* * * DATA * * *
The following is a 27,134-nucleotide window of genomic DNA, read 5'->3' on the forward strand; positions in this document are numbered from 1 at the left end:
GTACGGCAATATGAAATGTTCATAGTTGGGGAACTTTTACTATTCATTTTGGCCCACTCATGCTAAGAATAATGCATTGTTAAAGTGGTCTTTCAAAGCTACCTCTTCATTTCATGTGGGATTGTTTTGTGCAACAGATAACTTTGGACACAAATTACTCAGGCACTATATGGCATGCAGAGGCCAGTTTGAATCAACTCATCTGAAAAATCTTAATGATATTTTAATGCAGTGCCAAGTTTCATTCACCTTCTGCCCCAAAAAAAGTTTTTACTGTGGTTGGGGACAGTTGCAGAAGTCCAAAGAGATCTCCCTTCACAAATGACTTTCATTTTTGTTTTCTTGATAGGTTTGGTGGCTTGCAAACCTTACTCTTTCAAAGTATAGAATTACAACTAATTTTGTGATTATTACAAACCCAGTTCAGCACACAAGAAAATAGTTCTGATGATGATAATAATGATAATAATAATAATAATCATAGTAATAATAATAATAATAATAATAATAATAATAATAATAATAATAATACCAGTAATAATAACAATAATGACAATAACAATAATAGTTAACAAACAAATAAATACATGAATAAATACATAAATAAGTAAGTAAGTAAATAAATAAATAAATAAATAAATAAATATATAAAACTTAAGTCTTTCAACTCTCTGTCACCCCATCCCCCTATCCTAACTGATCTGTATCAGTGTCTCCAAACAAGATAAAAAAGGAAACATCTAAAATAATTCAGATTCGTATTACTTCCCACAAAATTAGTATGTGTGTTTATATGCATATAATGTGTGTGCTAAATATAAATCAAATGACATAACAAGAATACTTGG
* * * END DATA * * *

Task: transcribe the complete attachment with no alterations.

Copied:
The following is a 27,134-nucleotide window of genomic DNA, read 5'->3' on the forward strand; positions in this document are numbered from 1 at the left end:
GTACGGCAATATGAAATGTTCATAGTTGGGGAACTTTTACTATTCATTTTGGCCCACTCATGCTAAGAATAATGCATTGTTAAAGTGGTCTTTCAAAGCTACCTCTTCATTTCATGTGGGATTGTTTTGTGCAACAGATAACTTTGGACACAAATTACTCAGGCACTATATGGCATGCAGAGGCCAGTTTGAATCAACTCATCTGAAAAATCTTAATGATATTTTAATGCAGTGCCAAGTTTCATTCACCTTCTGCCCCAAAAAAAGTTTTTACTGTGGTTGGGGACAGTTGCAGAAGTCCAAAGAGATCTCCCTTCACAAATGACTTTCATTTTTGTTTTCTTGATAGGTTTGGTGGCTTGCAAACCTTACTCTTTCAAAGTATAGAATTACAACTAATTTTGTGATTATTACAAACCCAGTTCAGCACACAAGAAAATAGTTCTGATGATGATAATAATGATAATAATAATAATAATCATAGTAATAATAATAATAATAATAATAATAATAATAATAATAATAATAATACCAGTAATAATAACAATAATGACAATAACAATAATAGTTAACAAACAAATAAATACATGAATAAATACATAAATAAGTAAGTAAGTAAATAAATAAATAAATAAATAAATAAATATATAAAACTTAAGTCTTTCAACTCTCTGTCACCCCATCCCCCTATCCTAACTGATCTGTATCAGTGTCTCCAAACAAGATAAAAAAGGAAACATCTAAAATAATTCAGATTCGTATTACTTCCCACAAAATTAGTATGTGTGTTTATATGCATATAATGTGTGTGCTAAATATAAATCAAATGACATAACAAGAATACTTGG